After the recent farce of a congressional hearing about “anti-conservative bias” on social media, Facebook wants the world to know it’s still taking this alleged issue seriously.
Facebook shared Wednesday that it will undergo a thorough political bias review, led by former Republican senator Jon Kyl and his lobbying firm, Covington and Burling. According to the firm’s website, Kyl is an expert in helping corporations navigate domestic and international policy. The conservative think tank Heritage Foundation will also take part in the independent review.
Additionally, civil rights experts will conduct an audit of civil rights abuses perpetuated by Facebook’s platform. These issues have stemmed from reports of racially biased ad targeting for housing and jobs on Facebook. The ACLU’s former director of its legislative office, Laura Murphy, will lead the inquiry alongside a law firm experienced with housing, lending, employment, and public accommodation discrimination: Relman, Dane & Colfax.
“We look forward to working with Facebook on this very important audit project,” a Relman, Dane & Colfax representative told Mashable.
Both audits came voluntarily from Facebook.
“Getting outside feedback will help us improve over time — ensuring that we can more effectively serve the people on Facebook,” Vice President of Global Policy at Facebook, Joel Kaplan, said in an emailed statement sent to Mashable.
The announcement of the audits came hours before the second day of Facebook’s developer conference, F8. Nestled within a larger discussion of artificial intelligence, Facebook research scientist Isabel Kloumann focused specifically on the importance of ethics and diversity when crafting AI tools.
“AI isn’t exactly our child, but it is our responsibility,” Kloumann said during her keynote presentation. “So let’s all work together to teach it.”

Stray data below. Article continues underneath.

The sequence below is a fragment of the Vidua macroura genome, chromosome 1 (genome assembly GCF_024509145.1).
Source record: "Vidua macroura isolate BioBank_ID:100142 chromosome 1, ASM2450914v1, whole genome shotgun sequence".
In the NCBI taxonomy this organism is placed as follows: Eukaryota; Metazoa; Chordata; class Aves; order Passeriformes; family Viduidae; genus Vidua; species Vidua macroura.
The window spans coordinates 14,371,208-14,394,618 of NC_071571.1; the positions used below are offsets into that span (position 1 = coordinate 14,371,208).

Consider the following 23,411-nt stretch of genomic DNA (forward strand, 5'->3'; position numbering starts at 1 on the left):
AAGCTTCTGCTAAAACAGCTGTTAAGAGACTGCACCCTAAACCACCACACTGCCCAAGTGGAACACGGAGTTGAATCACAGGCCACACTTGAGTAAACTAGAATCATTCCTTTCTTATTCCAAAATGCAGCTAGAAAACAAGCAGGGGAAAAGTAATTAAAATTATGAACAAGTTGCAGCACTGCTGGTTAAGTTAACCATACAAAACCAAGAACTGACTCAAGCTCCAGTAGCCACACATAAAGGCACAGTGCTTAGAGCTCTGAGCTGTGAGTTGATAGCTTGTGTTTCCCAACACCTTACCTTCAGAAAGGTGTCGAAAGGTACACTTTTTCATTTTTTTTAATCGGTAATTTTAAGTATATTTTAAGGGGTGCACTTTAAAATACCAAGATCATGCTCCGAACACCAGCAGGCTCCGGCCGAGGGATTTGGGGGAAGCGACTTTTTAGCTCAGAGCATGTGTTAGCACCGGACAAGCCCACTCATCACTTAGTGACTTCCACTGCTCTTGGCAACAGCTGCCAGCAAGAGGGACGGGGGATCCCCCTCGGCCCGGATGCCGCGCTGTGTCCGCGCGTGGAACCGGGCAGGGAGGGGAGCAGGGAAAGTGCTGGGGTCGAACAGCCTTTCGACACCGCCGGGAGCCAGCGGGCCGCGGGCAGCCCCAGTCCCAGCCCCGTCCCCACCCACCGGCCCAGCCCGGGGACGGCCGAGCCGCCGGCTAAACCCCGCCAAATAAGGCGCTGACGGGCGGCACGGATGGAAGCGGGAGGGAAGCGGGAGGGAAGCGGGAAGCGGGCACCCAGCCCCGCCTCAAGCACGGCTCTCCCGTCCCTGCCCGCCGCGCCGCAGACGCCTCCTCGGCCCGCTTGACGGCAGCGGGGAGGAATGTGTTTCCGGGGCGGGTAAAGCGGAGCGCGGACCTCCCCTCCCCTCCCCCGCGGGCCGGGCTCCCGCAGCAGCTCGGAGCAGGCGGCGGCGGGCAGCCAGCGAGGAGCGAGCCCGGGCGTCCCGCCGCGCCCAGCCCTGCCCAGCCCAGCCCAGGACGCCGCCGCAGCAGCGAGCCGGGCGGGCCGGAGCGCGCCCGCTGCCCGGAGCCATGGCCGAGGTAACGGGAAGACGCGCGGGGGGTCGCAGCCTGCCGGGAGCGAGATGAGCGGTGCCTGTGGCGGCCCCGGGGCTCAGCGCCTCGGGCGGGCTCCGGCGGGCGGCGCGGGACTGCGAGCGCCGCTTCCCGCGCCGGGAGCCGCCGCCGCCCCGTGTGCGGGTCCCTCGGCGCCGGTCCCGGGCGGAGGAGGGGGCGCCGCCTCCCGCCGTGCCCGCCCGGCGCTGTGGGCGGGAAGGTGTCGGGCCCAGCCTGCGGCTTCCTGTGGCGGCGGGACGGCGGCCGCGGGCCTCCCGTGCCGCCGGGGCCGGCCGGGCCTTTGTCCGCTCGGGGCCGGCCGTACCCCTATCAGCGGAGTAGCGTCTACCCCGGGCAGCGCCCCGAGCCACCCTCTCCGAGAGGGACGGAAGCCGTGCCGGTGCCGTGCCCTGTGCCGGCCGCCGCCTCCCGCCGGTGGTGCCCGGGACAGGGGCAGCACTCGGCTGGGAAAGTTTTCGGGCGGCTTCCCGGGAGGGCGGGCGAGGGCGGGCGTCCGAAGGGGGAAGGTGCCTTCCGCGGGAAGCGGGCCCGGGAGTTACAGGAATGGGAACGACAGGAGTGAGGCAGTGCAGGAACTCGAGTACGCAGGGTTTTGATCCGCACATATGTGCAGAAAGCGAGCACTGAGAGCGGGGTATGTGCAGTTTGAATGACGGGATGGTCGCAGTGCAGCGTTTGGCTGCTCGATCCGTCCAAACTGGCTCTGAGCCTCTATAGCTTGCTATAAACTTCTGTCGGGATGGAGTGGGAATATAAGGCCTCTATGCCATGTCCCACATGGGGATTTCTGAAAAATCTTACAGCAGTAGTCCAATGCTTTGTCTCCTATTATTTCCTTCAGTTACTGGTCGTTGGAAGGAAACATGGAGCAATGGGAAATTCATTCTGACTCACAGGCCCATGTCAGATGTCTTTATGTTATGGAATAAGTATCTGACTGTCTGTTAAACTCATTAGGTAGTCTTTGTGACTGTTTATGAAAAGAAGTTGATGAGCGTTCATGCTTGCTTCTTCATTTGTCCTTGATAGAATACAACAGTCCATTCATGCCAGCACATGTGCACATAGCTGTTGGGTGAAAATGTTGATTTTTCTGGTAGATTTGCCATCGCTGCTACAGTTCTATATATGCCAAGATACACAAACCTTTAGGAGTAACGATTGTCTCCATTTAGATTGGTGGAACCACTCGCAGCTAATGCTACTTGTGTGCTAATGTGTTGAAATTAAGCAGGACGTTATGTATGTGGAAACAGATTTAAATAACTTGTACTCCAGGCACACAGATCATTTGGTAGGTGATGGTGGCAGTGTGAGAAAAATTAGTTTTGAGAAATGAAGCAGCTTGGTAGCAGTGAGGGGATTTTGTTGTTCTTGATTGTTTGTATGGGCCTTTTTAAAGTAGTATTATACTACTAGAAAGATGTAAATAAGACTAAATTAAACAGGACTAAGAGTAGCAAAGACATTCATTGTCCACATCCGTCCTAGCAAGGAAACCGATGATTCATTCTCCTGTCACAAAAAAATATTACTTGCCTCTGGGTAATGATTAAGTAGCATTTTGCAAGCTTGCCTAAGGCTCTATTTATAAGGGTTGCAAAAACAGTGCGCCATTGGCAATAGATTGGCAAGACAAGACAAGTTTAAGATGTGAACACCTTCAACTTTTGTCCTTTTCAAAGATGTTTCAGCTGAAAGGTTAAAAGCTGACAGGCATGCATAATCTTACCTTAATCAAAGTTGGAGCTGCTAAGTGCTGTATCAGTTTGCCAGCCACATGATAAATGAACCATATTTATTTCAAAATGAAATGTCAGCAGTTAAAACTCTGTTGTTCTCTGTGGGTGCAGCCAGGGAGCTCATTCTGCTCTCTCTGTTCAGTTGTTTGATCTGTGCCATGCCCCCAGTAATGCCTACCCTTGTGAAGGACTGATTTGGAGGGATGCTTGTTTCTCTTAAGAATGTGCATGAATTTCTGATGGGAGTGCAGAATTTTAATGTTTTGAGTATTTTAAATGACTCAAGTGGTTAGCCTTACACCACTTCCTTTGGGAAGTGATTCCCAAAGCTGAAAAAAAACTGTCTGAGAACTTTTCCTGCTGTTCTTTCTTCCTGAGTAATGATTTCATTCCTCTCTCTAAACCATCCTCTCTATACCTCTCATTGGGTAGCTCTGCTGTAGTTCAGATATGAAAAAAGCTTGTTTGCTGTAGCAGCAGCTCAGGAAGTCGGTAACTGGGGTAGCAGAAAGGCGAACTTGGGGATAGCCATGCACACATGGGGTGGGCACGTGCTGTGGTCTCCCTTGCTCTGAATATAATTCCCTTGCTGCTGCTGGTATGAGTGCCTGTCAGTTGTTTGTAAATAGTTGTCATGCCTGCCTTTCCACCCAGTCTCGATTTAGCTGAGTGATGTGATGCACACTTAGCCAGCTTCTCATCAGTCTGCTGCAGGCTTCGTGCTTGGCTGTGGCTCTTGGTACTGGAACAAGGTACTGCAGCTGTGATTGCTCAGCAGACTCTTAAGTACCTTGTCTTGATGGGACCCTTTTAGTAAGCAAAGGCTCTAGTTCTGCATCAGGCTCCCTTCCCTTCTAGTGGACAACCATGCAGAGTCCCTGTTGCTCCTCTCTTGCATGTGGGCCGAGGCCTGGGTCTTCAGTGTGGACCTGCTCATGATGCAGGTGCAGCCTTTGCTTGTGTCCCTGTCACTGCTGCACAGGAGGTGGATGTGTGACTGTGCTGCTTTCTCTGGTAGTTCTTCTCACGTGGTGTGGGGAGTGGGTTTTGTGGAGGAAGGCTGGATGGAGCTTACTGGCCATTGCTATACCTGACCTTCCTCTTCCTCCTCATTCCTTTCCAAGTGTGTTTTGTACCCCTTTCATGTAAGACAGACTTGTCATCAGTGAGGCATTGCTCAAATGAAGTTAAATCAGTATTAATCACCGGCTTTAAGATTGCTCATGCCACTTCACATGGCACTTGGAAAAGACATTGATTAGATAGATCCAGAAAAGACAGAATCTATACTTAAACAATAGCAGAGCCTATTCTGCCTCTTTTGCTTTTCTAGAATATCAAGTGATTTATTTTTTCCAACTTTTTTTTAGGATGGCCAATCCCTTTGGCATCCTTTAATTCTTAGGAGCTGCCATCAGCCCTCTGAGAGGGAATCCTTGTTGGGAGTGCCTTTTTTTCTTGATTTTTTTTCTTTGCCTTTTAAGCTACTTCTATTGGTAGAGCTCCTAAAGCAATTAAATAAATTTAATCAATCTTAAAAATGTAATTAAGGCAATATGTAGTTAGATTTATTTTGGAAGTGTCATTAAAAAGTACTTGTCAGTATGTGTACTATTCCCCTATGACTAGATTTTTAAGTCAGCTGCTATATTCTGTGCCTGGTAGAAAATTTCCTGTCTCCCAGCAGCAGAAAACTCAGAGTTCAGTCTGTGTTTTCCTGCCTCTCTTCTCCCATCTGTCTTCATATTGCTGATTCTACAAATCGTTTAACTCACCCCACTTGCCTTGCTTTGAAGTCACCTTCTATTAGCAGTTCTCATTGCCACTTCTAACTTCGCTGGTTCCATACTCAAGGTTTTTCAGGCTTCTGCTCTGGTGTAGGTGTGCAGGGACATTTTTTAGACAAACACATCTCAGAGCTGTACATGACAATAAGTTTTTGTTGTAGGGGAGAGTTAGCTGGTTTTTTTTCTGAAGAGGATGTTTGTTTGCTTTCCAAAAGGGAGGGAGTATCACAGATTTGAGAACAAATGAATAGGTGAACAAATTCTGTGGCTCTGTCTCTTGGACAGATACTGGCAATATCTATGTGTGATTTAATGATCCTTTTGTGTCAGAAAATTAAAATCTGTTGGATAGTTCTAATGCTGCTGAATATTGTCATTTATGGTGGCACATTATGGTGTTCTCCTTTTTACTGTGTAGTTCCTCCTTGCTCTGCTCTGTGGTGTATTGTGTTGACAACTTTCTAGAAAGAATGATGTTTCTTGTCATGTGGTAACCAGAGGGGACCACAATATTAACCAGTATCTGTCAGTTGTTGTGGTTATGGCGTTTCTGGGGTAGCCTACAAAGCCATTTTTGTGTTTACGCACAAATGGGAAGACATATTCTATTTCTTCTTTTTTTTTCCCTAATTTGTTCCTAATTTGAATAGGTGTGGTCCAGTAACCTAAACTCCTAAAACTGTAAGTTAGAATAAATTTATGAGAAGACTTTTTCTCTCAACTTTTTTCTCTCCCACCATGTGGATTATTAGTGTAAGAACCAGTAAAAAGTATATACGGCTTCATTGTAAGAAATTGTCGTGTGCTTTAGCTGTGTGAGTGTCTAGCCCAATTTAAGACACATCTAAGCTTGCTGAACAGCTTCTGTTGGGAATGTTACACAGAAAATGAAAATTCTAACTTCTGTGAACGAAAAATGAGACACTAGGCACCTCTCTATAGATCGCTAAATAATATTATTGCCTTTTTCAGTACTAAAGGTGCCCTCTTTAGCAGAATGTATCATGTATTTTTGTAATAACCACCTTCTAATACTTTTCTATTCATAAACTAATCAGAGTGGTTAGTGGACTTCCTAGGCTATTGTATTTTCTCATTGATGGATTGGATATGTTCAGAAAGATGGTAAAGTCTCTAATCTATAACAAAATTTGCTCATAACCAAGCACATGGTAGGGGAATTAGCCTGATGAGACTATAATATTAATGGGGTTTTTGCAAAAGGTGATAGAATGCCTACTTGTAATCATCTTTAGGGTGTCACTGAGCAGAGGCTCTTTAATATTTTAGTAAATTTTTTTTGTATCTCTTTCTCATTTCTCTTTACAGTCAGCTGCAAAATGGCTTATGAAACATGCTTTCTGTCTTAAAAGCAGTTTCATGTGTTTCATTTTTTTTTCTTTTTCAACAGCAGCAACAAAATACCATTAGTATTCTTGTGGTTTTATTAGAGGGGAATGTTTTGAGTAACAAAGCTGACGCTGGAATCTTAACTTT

Kloumann announced an algorithmic auditing system called “Fairness Flow.” The system reportedly analyzes algorithms (specifically, in job advertising), for bias, to help ensure that equal opportunity is present in Facebook automation.
“Our efforts to eliminate algorithmic bias and irresponsible AI deployment include careful consideration of the code we generate as well as the people we hire to write, manage, and approve those AI systems,” Facebook wrote in an F8 blog.
Facebook is working to scale Fairness Flow beyond job application ads so that the algorithm auditor can be applied across products.
This initiative and the civil rights audit come after several reports that Facebook allowed advertisers to target housing and jobs in ways that excluded minority groups; what is one social media platform’s “targeted ad platform” is a civil rights attorney’s “housing discrimination.”
The algorithmic auditing system in conjunction with the independent, outside review could represent meaningful change to a real problem.
That’s in stark contrast with the (questionable) conservative bias allegations, which Mashable has argued represent a fundamental misunderstanding of how the Facebook algorithm operates. ThinkProgress points out that this bias review will be run by a conservative think tank and a republican lobbying arm — without the presence of any liberals. Mashable has reached out to the lobbying firm to ask them how and why it was selected, and what experience it has in determining bias. We will update this story if and when we hear back.
The bias allegations stem from Facebook flagging some conservative content as inappropriate or offensive, about which congresspeople hammered Mark Zuckerberg in his congressional testimony. Zuckerberg and Facebook have stated that this flagging was done in error. The Judiciary Committee did not return Mashable’s request for comment about whether this will satisfy its concerns about this matter.
Though Facebook’s automated processes regarding racial bias are clearly under review, at least internally with Fairness Flow, Facebook said it was too soon to say whether the anti-conservative bias review will include an examination of its automated flagging systems.
With both issues, Facebook appears willing to put itself under the microscope to improve equitability on its platform. But the efficacy of the audits will all depend on how much about its algorithm, machine learning, and automation Facebook is actually willing to share. Without that transparency, we’re just left to trust Facebook, without evidence. And that trust might not be something Facebook has earned.